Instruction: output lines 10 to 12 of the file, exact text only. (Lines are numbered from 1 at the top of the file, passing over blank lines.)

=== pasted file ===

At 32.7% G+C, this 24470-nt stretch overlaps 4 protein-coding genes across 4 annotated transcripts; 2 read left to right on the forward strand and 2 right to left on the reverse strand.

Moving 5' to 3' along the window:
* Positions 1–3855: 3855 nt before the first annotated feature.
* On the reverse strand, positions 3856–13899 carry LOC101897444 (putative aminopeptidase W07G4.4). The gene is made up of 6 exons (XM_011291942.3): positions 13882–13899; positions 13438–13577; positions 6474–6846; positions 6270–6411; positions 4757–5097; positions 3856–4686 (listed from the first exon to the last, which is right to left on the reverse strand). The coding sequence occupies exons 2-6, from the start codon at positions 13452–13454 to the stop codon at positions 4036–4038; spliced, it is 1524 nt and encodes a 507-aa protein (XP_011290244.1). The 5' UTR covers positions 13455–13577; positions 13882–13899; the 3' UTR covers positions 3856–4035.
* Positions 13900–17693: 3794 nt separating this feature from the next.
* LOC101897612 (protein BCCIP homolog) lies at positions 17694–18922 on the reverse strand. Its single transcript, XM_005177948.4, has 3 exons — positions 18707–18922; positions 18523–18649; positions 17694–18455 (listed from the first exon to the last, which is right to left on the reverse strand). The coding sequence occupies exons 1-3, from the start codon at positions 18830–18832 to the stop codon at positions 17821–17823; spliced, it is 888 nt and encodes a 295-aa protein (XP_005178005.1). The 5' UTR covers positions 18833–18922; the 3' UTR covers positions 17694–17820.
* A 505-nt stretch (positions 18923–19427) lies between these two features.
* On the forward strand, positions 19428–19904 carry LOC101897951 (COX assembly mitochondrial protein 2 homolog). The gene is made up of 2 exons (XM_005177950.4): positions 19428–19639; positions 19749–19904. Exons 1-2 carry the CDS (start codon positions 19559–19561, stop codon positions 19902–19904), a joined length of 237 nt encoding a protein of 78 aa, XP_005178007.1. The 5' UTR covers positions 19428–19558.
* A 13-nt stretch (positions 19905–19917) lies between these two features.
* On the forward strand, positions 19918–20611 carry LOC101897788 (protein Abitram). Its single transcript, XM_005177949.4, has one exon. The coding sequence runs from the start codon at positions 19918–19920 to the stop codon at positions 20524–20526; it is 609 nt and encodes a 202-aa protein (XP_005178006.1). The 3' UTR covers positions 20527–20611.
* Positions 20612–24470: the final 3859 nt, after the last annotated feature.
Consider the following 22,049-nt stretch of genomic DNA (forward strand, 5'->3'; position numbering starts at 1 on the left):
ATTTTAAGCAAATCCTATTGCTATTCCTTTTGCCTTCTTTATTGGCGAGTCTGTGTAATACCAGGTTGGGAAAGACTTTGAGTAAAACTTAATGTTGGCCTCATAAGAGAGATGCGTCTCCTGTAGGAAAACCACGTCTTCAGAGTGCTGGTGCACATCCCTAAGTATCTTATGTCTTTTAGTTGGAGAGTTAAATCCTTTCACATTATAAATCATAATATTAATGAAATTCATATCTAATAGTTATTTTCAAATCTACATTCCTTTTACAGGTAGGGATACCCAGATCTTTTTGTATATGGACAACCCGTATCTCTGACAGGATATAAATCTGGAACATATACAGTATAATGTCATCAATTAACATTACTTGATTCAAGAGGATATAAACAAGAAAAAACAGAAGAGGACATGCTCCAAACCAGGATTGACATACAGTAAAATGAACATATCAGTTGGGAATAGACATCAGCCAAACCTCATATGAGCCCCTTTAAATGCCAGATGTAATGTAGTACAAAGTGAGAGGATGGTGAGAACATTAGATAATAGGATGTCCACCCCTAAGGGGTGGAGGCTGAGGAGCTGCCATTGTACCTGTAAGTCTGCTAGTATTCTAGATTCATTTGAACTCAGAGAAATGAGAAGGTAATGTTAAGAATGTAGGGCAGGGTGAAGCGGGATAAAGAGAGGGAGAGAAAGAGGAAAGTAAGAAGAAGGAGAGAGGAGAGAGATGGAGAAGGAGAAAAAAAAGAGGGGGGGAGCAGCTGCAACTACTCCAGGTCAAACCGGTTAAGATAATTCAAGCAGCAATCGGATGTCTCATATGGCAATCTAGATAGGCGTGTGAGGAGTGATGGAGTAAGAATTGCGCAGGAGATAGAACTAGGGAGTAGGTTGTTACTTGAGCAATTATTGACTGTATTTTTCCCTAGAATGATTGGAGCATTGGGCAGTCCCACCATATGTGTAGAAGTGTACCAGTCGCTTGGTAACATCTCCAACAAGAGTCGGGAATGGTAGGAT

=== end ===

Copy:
* On the forward strand, positions 19918–20611 carry LOC101897788 (protein Abitram). Its single transcript, XM_005177949.4, has one exon. The coding sequence runs from the start codon at positions 19918–19920 to the stop codon at positions 20524–20526; it is 609 nt and encodes a 202-aa protein (XP_005178006.1). The 3' UTR covers positions 20527–20611.
* Positions 20612–24470: the final 3859 nt, after the last annotated feature.
Consider the following 22,049-nt stretch of genomic DNA (forward strand, 5'->3'; position numbering starts at 1 on the left):